What’s Water Got to do With It?

Parking lot at Wachovia call center on north Plantation Rd.

Monday’s Roanoke Times featured commentary by Robert Craig concerning Roanoke City Council members David Trinkle and Rupert Cutler’s proposal for a new stormwater management fee scheme to address the city’s aging drainage infrastructure.  Craig recognizes the need to improve the system but is against the proposed $3-per-month residential fee and $3-per-1,920 square feet for non residential users proposed by Cutler and Trinkle.  “Interesting,” you may say, “but what does that have to do with transportation?”  The answer is two words:  Parking lots.

Parking lots do two things in regards to stormwater management:  they create a huge amount of impermeable surface, and, by making it easy to find parking (often by providing a surplus of capacity), they encourage single-occupant vehicle trips, which means more roads (more impermeable surface), and related issues of congestion, vehicle emissions, and so forth.

By assessing a fee based on on the size of impermeable surface, the City creates an incentive to minimize that surface.   Developers may choose to eliminate surplus spaces, or to invest in bike parking or transit benefits in order to reduce parking demand and, thus, the necessary size of the parking lot.  As Trinkle and Cutler’s original commentary piece says:  “It is a plan that is funded based on the demands each property places on the storm drain system.”  This seems to be the most fair way to pay for the system improvements:  Charge the people who use it the most, and create a system which creates incentives for smarter development in the future.  In this regard, Craig’s fear that “Joe Blue-collar” will feel the bite of the fee (which amounts to $36 a year for homeowners) is a red herring; clearly, the real targets (and rightly so) are industrial and commercial sites who contribute most heavily to the problem.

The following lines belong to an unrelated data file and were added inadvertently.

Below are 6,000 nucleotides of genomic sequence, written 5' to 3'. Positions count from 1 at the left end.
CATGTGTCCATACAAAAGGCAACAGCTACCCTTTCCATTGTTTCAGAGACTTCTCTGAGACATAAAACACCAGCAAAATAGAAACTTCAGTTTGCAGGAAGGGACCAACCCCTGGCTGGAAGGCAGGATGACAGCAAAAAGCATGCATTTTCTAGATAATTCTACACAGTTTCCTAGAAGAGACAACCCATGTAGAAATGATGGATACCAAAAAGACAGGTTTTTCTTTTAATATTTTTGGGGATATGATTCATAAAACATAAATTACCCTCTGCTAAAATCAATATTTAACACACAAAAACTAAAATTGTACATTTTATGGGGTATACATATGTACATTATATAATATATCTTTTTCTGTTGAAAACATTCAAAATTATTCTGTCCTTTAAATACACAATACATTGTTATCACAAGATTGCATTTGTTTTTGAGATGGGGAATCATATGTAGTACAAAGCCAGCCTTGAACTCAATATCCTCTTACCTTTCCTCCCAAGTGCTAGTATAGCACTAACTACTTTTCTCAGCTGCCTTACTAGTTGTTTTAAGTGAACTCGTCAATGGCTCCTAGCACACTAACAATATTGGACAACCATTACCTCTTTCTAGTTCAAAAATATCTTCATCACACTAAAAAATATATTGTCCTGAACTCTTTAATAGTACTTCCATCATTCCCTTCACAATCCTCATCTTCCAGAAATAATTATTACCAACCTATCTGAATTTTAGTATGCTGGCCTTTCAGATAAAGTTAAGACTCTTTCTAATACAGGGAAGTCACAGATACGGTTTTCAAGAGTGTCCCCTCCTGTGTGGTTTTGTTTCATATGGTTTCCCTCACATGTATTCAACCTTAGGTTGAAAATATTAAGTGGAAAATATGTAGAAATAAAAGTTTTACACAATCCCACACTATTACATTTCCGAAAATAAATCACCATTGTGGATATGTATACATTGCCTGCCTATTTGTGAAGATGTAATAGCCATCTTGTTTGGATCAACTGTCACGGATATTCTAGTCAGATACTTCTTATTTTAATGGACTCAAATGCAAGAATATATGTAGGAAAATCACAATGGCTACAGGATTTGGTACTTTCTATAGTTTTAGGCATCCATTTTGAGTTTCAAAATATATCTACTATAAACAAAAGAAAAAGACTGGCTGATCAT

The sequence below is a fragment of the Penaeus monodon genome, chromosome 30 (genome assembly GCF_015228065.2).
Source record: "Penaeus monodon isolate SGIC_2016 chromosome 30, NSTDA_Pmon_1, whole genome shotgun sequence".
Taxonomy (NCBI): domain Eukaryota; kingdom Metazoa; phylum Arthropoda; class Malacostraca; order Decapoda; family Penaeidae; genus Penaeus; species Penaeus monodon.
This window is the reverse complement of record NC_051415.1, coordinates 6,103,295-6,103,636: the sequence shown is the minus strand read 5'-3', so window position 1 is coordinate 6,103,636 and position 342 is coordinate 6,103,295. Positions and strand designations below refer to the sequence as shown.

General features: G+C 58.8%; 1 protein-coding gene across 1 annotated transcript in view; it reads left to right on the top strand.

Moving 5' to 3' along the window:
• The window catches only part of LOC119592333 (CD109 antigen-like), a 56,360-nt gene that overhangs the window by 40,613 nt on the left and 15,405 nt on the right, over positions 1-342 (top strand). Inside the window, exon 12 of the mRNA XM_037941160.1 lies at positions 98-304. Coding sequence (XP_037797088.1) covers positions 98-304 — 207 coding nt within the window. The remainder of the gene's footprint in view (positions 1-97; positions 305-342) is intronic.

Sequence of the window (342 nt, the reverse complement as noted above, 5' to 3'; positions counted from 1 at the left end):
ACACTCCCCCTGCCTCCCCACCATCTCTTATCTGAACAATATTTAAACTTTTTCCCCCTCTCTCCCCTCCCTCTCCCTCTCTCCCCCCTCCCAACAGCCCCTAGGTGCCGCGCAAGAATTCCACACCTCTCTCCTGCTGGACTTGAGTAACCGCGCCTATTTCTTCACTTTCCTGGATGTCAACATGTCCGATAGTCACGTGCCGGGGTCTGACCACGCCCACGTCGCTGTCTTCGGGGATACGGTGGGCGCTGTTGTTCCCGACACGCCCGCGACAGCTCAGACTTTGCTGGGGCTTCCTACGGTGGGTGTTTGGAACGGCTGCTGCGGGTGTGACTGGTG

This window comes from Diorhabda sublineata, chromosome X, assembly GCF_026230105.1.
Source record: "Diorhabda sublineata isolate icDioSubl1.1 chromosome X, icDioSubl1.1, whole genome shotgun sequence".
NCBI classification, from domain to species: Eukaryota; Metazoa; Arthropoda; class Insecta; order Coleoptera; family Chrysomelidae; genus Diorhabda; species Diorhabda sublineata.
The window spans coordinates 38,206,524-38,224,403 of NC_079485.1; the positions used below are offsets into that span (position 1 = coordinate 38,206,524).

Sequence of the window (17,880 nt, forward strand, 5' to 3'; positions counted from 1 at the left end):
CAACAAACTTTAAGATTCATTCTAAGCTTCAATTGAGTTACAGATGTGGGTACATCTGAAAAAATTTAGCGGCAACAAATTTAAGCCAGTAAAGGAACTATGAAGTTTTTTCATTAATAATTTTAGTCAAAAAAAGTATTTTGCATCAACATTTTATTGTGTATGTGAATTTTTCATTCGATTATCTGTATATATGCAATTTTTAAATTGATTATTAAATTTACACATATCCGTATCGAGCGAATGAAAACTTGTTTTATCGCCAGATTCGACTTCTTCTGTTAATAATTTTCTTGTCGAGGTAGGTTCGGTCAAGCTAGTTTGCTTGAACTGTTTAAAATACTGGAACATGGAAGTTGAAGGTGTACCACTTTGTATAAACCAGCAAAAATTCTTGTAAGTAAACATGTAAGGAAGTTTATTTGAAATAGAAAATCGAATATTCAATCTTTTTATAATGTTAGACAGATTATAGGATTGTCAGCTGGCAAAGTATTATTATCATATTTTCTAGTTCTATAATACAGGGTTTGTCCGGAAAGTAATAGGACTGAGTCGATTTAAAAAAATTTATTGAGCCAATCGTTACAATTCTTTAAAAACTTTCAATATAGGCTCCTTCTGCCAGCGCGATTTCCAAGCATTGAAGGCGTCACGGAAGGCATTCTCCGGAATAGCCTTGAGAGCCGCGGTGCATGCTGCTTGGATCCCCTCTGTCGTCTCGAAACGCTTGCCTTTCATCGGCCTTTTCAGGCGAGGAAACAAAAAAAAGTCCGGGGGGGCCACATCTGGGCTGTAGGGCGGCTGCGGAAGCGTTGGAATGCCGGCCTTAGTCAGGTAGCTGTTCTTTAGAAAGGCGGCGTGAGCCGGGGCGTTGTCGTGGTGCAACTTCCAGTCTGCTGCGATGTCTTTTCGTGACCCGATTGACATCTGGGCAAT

Oil puddle on pavement - Wikimedia Commons

There is a secondary transportation/stormwater management intersection that has less to do with drainage and more to do with water quality.  Most cars of any age leak a little of something – oil, brake fluid, power steering fluid.  Probably barely enough for the average car owner to notice, and in some cases not worth the trouble to fix.  But that stuff collects, and aggregated across a huge parking fall full of cars (think of Valley View Mall during Christmas, or any of Virginia Tech’s parking lots on any given days), you can start to see significant quantities of toxic chemicals are building up.  For example, in an interview with PBS’s Frontline, Jay Manning, Director of Washington State’s Department of Ecology, says:  “[T]he volume of oil that is carried into Puget Sound by stormwater runoff [every two years] is equal to the oil spill in Prince William Sound, the Exxon Valdez spill.”  Granted, Manning is speaking here of statewide impact, but the principle is the same:  the stuff that drips slowly from the undercarriage of your parked car is eventually washed into the Roanoke River.

A funding scheme that buries the cost for stormwater management in property taxes or other general fund sources, as Craig proposes, might pay for system improvements but would do nothing to curb the growth of harmful development patterns that put additional strain in the system.

The main problem with Trinkle and Cutler’s proposal is not the fee structure but that it is limited to the City of Roanoke.  To be truly successful, this fee needs to be applied to all development within the Roanoke Valley and anything that contributes to the strain on our drainage system or runoff into the Roanoke River.  The danger with the fee as proposed is that it could encourage sprawl by pushing new development into the rural portions of Roanoke and Botetourt Counties.  Not only would this not solve the problem with drainage, it would exacerbate it by contributing to sprawl that, in turn, contributes to longer commute times and distances, more roads, and unnecessary energy consumption.  This effort is a necessary start, but the region should come together to take a more comprehensive look at drainage and water quality and make sure that the problem of unchecked growth does not outpace the proposed solutions.